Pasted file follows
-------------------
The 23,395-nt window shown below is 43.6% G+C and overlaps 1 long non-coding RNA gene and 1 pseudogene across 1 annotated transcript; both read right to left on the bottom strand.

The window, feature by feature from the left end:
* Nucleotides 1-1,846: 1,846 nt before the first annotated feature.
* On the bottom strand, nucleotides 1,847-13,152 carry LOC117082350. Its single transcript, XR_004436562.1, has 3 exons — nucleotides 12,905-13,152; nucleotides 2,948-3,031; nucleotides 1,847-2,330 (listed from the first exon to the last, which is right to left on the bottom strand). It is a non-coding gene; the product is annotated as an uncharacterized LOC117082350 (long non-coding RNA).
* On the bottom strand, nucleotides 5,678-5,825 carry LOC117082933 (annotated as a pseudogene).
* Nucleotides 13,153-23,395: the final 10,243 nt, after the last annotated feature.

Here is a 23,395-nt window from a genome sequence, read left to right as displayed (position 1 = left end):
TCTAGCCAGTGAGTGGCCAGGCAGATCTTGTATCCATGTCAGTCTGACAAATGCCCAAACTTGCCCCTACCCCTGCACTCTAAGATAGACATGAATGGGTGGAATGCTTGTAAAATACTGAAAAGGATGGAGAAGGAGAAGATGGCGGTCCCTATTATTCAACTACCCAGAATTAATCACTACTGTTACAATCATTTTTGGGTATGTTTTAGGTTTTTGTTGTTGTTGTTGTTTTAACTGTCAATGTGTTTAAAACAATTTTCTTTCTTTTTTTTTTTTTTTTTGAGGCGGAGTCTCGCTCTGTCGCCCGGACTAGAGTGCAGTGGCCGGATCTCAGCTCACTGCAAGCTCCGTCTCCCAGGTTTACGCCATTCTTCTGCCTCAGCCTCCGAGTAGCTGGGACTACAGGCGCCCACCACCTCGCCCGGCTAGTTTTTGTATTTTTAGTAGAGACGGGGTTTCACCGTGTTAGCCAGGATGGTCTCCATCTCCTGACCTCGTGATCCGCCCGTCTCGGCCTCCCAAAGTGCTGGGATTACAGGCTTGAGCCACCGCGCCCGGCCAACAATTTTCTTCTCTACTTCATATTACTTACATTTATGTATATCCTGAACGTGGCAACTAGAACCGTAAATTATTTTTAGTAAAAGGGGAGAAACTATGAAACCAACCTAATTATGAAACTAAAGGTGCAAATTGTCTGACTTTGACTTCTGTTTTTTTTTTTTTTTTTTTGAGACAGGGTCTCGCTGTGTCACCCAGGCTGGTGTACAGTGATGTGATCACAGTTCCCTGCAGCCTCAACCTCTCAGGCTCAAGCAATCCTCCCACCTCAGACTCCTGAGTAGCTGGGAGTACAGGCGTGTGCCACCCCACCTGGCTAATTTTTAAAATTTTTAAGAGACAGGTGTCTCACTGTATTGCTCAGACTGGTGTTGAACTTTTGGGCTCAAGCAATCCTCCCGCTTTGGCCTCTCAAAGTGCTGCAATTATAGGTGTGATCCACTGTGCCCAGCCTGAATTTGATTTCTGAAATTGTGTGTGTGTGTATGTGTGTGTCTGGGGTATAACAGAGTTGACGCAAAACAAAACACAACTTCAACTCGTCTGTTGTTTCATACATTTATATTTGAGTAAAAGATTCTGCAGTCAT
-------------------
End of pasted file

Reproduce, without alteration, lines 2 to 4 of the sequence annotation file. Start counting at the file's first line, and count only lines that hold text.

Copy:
The window, feature by feature from the left end:
* Nucleotides 1-1,846: 1,846 nt before the first annotated feature.
* On the bottom strand, nucleotides 1,847-13,152 carry LOC117082350. Its single transcript, XR_004436562.1, has 3 exons — nucleotides 12,905-13,152; nucleotides 2,948-3,031; nucleotides 1,847-2,330 (listed from the first exon to the last, which is right to left on the bottom strand). It is a non-coding gene; the product is annotated as an uncharacterized LOC117082350 (long non-coding RNA).